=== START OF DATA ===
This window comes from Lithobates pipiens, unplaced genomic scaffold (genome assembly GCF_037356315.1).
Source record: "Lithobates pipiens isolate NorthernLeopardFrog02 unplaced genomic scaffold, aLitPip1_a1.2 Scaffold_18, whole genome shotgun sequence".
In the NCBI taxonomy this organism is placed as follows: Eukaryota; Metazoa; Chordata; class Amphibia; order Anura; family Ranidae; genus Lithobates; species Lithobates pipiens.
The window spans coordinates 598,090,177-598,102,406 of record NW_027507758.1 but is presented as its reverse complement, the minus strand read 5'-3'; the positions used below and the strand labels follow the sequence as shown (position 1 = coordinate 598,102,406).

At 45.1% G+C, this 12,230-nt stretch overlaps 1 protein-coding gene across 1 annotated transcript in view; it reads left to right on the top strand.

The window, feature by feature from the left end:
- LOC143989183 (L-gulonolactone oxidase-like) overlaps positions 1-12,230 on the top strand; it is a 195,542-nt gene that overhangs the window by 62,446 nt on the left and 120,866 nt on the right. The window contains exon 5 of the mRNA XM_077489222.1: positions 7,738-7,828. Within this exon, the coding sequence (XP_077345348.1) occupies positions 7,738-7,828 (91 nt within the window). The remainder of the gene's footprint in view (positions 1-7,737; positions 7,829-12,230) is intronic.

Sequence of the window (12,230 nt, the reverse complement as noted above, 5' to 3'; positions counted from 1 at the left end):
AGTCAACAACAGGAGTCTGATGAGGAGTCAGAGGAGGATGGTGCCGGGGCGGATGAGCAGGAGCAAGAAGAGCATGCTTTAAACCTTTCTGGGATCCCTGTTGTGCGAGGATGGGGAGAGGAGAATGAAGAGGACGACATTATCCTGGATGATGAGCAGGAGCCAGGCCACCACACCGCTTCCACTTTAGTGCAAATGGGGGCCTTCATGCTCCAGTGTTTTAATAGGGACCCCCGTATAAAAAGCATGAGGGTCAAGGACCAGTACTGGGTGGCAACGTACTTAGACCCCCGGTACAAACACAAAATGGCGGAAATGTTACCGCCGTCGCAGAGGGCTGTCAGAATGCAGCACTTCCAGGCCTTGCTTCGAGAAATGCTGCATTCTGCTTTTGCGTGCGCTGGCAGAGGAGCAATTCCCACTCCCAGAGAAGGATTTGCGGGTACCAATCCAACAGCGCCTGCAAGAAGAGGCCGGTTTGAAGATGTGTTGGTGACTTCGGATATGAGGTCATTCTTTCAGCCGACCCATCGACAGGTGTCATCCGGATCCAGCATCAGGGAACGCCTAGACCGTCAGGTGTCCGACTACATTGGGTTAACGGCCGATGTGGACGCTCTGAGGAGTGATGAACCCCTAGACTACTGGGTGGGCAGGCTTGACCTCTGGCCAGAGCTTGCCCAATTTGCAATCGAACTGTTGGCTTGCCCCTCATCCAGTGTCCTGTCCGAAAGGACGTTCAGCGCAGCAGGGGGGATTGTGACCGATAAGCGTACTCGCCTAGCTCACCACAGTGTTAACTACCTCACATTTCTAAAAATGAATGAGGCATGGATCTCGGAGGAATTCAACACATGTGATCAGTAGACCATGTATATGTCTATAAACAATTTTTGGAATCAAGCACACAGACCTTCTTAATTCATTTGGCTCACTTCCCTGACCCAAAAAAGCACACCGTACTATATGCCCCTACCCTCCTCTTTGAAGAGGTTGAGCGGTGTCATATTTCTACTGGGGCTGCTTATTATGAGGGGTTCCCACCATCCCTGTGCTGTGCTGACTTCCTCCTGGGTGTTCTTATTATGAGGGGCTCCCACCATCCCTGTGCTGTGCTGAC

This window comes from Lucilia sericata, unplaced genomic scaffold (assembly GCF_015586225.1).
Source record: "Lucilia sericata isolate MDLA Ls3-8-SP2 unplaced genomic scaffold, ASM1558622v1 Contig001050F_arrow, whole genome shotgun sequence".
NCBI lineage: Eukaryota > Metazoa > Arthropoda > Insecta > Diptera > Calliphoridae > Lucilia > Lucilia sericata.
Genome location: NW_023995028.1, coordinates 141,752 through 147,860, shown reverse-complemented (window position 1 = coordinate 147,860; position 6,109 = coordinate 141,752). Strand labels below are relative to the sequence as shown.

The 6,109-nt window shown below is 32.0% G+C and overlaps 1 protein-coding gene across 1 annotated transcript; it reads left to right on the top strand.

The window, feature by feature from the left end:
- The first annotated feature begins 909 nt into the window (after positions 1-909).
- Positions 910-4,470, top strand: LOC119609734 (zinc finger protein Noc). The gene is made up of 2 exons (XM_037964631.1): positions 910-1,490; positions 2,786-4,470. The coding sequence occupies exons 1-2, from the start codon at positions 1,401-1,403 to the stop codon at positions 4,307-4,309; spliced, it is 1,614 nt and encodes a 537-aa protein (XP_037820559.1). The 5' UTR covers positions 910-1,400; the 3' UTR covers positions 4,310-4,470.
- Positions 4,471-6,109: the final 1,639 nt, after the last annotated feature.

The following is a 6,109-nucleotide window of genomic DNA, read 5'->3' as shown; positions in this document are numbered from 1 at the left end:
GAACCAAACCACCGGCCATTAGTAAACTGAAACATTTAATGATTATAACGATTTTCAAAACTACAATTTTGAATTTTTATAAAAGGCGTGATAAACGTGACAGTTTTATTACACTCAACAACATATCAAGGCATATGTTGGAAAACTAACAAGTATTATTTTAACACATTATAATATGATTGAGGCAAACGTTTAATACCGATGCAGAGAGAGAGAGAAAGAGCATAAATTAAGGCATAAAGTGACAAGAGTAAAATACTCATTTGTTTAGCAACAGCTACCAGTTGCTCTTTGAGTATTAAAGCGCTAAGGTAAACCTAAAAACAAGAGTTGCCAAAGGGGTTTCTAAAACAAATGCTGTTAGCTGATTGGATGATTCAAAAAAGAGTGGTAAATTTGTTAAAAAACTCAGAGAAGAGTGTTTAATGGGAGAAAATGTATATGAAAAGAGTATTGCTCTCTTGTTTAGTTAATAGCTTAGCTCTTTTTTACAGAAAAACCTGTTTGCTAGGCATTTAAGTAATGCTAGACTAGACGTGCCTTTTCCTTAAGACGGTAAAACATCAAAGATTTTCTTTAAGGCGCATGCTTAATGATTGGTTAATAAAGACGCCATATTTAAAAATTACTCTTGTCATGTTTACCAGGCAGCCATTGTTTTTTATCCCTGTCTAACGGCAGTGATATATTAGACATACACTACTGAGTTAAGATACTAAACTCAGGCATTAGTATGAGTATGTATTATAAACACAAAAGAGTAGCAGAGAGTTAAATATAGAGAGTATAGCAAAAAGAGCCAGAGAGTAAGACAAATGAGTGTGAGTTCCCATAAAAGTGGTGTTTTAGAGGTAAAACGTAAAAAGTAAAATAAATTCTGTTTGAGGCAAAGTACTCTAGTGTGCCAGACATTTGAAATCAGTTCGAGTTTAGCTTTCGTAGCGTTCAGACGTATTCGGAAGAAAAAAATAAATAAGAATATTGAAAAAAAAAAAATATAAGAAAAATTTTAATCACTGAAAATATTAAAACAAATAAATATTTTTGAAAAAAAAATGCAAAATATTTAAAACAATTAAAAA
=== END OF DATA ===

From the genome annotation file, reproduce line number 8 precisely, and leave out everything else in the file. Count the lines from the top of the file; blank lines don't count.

Sequence of the window (12,230 nt, the reverse complement as noted above, 5' to 3'; positions counted from 1 at the left end):